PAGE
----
8 Attributes of Successful Reliability Projects

1.    Start with value in mind.

Successful projects start with the value in mind. This is where we fail often. We use criticality as a means of defining value, when it really doesn’t do that at all.

If we do criticality properly, and that is doubtful often, then it will define our most important assets – not our greatest value.

Focus on the Value Quadrant. Most companies look for revenue first, then costs, then risk and then knowledge. Make sure to tie it to your own company’s views and what your management thinks.

I might agree that risk is most important, or that knowledge is truly the most important. I might, but I am not paying the bills in your company. So get an understanding of what your management wants.

As a guide you need to be shooting for at least 10x the cost of the work. (Preferably a lot more)
Achieving success is easy, under promise and over deliver. That doesn’t mean you promise nothing.

You won’t get very far like that.

No. You promise a lot, and deliver a lot more.

2.    Only productive work, no waste!

Focus, focus, focus!

I have been waging my own personal war against waste now for several years. What do you want to get out of this project, as defined by your value statements, and what is the best way to achieve that.

If you are implementing RCM it makes no sense at all to train everybody to a facilitator level. That’s waste in execution.

Instead focus on spending more time doing technical training with senior management. Keep your eye on the ball, and if the work doesn’t contribute to the end goal then cut it or don’t start it.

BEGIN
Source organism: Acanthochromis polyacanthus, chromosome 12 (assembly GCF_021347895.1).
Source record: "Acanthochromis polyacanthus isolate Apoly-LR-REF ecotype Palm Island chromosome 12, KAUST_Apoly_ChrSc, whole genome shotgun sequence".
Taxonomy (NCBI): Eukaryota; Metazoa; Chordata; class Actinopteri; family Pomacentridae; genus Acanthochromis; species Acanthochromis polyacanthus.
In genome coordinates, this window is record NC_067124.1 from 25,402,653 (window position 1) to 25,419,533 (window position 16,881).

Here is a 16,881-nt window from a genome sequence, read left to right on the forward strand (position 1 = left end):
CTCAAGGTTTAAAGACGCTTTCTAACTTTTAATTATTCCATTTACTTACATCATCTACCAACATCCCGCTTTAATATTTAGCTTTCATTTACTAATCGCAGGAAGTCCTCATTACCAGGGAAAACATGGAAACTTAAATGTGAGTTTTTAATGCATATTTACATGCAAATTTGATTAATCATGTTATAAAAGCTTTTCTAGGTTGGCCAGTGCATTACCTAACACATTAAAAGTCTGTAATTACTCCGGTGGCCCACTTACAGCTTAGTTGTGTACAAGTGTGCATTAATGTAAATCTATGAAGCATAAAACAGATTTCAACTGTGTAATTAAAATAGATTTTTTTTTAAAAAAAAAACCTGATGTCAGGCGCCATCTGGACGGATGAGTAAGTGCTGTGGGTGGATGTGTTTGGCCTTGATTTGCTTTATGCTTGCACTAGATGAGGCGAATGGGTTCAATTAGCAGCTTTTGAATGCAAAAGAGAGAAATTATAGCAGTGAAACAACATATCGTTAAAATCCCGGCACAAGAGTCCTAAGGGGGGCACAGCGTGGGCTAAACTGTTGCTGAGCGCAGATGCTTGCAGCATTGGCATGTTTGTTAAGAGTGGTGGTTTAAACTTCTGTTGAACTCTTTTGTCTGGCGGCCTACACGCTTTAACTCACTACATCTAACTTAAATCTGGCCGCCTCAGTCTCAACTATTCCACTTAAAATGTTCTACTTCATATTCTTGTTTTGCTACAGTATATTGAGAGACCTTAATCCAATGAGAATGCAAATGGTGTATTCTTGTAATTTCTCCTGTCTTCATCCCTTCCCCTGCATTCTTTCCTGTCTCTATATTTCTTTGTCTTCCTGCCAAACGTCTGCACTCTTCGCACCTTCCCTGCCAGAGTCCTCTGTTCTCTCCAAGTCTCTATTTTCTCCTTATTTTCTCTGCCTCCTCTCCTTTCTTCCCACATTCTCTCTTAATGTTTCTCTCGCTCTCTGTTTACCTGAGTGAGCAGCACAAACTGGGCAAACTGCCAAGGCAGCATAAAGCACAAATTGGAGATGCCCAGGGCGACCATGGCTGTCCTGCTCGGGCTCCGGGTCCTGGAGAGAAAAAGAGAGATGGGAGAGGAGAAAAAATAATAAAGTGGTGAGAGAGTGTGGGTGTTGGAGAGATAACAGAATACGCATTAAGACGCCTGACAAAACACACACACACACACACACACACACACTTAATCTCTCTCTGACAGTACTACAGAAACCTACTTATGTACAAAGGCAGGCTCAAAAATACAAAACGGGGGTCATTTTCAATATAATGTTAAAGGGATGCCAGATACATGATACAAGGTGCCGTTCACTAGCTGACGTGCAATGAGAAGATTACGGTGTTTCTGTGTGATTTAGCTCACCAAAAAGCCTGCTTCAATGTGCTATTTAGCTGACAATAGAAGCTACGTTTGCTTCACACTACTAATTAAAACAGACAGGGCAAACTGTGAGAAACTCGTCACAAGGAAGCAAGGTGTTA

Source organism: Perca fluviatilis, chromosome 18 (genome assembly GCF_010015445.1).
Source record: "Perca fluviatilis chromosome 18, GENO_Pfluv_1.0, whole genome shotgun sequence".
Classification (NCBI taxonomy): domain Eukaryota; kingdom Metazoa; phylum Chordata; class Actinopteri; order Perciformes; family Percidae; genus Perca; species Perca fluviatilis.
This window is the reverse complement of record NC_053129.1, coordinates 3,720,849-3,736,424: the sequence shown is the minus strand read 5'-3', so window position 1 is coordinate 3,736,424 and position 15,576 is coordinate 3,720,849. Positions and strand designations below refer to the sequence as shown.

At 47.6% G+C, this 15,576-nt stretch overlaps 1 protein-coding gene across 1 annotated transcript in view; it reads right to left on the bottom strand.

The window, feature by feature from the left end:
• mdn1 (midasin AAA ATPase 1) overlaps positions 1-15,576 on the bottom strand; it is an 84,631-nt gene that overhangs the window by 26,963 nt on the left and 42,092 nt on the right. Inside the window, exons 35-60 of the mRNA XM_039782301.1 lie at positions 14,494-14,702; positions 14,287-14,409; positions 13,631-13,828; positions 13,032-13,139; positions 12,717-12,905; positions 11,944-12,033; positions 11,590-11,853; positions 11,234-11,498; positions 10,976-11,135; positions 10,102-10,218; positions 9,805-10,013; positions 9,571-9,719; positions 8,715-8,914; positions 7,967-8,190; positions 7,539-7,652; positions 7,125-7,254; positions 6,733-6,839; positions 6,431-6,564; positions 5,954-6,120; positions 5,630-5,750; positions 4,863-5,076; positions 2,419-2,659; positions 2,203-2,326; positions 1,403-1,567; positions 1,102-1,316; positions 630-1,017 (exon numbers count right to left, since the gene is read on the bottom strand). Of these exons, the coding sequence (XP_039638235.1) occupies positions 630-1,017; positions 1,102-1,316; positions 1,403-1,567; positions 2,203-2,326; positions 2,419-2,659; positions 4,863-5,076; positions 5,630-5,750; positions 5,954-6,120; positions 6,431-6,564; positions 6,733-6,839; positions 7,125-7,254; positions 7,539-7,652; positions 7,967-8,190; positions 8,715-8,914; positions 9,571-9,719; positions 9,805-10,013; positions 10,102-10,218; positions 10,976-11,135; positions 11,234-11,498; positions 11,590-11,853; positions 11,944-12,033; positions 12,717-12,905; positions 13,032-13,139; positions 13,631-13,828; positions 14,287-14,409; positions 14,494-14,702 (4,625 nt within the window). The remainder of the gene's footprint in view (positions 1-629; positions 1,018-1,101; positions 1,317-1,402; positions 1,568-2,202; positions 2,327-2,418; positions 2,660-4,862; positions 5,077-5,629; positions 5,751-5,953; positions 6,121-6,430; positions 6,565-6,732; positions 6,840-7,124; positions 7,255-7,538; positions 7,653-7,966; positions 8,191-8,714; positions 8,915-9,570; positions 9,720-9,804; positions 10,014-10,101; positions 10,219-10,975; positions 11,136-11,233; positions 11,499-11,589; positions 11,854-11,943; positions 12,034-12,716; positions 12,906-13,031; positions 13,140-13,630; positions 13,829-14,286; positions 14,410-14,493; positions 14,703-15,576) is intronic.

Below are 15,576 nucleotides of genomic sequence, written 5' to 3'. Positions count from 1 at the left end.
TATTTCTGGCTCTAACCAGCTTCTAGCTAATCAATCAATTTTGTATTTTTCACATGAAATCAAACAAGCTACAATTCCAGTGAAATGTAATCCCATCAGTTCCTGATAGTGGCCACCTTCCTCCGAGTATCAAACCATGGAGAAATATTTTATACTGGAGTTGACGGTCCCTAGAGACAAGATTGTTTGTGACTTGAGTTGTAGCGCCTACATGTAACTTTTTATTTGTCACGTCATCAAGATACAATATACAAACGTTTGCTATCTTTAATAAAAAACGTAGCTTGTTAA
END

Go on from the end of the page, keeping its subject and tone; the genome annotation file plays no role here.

Once you have a budget in the millions, or even the hundreds of thousands, it is easy to start meandering all over the place. “But what about this” or “If we just did this as well as could get a lot more value” and so on.

It all sounds great, but it isn’t what you started out to do. In consulting we call this scope creep and it can be fatal to the success of the project. If an idea comes up that warrants additional work, then define it as its own mini-project, get approval and funding, and set it free.

3.    Be Inclusive

You’ve seen this before haven’t you? That group of industry experts who are sequestered off into a far away part of the company for months on end. And then all of a sudden they turn up with demands on how you need to change!

Don’t become those guys!

Every part of the company needs to understand what’s in it for them. Or the value of the work, this is not a directive it’s a conversation!

Don’t demand change. It won’t work, no matter how important your sponsor is.

You need to convince them, just as you did with the sponsor, that this project will deliver outstanding value, value that it is worth having.

Then, and only then, start talking to them about what you need from them. Not before! If you don’t take this step then your initiative will be resented, your efforts will be resisted, and you will need to roll out the project on a “do it or else” basis.

And that’s not sustainable.

4.    Tie it to wider strategic goals

If you are in physical asset management, in any industry, then your goal is to achieve minimum cost for a given level of performance and risk. Period!

When you bill it down it is that simple.

So you need to be able to paint the picture, very clearly, of how your initiative fits into the wider whole-of-life management. How it will aid the company to increase net present value and how it complement other initiatives in this framework.

We do not want to be part of the “program of the month” crowd.

5.    Calculate, quantify and record the value

The default approach to value by many of my clients seems to be to go for statements like “to improve the efficiency” or “to reduce the number of failures”.

Unfortunately the approach of their boss is generally along the lines of “What’s it worth?”

I train my RCM facilitators to be thinking of benefits even before they finish the analysis. I train them to speak confidently about big figures, even if they are only 60% sure.

What will the boss say if you tell him that you are 60% sure that he will be able to increase revenues by $5 million over the next two years?”

“Come back when you’re sure”

Great, thanks! You just received the scarcest commodity in your company, the time of the executive leadership.